Tongnaab: The History of a West African God

Tongnaab: The History of a West African God

by Jean Allman, John Parker

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Product Details

ISBN-13: 9780253111838
Publisher: Indiana University Press
Publication date: 11/18/2005
Sold by: Barnes & Noble
Format: NOOK Book
Pages: 320
File size: 5 MB

About the Author

Jean Allman teaches African History and directs the Center for African Studies at the University of Illinois, Urbana-Champaign. She is editor of Fashioning Africa: Power and the Politics of Dress (IUP, 2004).

John Parker teaches African History at the School of Oriental and African Studies, University of London. He is author of Making the Town: Ga State and Society in Early Colonial Accra.

Table of Contents

<FMO>Contents<>
Acknowledgments
Introduction
1. Tongnaab and the Talensi in the History of the Middle Volta Savanna
2. Gods and Guns, Rituals and Rule, 1911<N>1928
3. "Watch Over Me": Witchcraft and Anti-witchcraft Movements in Ghanaian History, 1870s<N>1920s
4. From Savanna to Forest: Nana Tongo and Ritual Commerce in the World of Cash and Cocoa
5. Tongnaab, Meyer Fortes, and the Making of Colonial Taleland, 1928<N>1945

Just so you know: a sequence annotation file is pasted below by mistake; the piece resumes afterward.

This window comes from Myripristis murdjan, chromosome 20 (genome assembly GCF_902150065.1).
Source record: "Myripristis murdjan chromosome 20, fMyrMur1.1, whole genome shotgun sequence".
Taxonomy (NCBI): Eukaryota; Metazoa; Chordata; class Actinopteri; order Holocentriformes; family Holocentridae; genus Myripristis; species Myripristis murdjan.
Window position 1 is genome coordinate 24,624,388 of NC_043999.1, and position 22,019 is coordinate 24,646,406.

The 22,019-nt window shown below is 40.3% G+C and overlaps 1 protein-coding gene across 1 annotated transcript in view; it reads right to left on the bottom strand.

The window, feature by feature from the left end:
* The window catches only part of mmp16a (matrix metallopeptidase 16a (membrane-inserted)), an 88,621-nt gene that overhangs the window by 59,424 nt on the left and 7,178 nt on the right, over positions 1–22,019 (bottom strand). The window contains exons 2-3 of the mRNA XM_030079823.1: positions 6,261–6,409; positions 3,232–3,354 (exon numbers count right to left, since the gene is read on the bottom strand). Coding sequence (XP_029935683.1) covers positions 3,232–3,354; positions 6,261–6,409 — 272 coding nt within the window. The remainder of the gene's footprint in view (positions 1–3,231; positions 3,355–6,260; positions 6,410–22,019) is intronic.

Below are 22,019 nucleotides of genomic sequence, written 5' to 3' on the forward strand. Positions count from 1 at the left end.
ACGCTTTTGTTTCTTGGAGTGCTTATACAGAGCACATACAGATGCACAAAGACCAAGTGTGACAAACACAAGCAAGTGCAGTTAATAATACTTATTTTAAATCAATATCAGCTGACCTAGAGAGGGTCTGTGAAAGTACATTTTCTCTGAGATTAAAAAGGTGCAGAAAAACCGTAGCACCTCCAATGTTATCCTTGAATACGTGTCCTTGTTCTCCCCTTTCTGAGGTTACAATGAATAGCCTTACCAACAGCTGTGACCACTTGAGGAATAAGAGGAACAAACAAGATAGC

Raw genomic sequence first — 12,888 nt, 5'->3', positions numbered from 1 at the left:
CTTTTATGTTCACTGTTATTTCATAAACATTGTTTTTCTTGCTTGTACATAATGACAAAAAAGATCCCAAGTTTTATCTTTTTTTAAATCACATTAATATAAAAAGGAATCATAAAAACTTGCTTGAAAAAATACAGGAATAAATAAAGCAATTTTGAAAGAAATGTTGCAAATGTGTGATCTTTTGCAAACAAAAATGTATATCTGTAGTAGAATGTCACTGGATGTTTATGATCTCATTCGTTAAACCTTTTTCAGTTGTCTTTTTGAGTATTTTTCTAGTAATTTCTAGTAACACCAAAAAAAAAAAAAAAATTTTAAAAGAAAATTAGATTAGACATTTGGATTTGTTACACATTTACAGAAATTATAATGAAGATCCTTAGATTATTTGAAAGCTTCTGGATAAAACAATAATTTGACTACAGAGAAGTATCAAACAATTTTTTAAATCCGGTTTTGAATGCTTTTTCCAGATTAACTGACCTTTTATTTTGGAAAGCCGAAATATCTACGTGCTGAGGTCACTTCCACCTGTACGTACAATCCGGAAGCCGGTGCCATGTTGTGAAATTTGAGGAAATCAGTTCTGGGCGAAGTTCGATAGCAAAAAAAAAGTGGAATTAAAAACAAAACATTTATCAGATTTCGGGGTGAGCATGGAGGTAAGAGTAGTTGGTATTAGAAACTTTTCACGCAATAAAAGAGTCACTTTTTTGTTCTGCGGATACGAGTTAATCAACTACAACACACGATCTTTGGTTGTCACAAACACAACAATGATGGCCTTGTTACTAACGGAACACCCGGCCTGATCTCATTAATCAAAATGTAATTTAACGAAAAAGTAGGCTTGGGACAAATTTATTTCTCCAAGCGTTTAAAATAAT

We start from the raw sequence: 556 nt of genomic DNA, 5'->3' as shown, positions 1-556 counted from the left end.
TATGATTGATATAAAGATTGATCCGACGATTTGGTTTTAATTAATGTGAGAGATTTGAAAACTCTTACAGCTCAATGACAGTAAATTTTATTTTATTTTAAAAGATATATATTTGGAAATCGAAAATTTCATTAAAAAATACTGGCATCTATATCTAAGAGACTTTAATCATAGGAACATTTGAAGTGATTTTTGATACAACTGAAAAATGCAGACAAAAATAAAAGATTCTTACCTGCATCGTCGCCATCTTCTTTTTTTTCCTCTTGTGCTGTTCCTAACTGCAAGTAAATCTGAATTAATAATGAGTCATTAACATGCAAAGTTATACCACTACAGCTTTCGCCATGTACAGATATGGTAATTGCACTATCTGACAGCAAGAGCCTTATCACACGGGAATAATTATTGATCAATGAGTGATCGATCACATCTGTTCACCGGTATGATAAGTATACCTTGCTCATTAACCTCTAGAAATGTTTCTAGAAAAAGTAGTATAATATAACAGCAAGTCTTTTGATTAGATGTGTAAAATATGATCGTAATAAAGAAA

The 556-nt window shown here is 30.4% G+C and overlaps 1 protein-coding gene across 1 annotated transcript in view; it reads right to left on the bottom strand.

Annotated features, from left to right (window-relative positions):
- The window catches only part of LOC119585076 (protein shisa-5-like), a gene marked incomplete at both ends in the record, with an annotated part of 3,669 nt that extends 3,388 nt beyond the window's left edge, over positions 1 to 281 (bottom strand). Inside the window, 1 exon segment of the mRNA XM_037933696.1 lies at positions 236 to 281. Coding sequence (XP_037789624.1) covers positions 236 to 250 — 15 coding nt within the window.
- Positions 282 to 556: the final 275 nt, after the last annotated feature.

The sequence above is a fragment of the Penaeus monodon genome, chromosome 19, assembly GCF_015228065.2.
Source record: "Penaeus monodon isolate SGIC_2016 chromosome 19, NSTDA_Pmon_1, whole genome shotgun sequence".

6. Tongnaab and the Dynamics of History among the Talensi
Glossary
Notes
Bibliography
Index

What People are Saying About This

Bryn Mawr College - K. J. Ngalamulume

Until recently, Ghanaian historiography has focused on the Asante and other Akan states, but has neglected the so—called stateless societies. In this well—researched book, Allman (Univ. of Illinois) and Parker (Univ. of London) have undertaken to fill the gap by shedding light on the Talensi of northern Ghana. They examine the spread of an indigenous god, Tongnaab, from its base in the Tong Hills to the south, where it became Nana Tongo in the Gold Coast, and Anatinga in western Nigeria. The authors argue that this cross—cultural ritual exchange must be understood in the context of British colonialism and ! anti—colonial resistance in the increasingly competitive ritual market place of West Africa. The British ordered the destruction of the great fetish and, in 1925, recognized the Yanii bo'ar shrine as the official Tongnaab, thus misunderstanding the complexity of the ritual practice in the Tong Hills, where Tongnaab had multiple sites. Despite the paucity of archival documentation and the problems posed by oral sources, the authors have contributed to the understanding of the structural transformations and social history of some rural communities in northern Ghana under colonial rule. Summing Up: Recommended. Upper—level undergraduates and above. —CHOICE, March 2007

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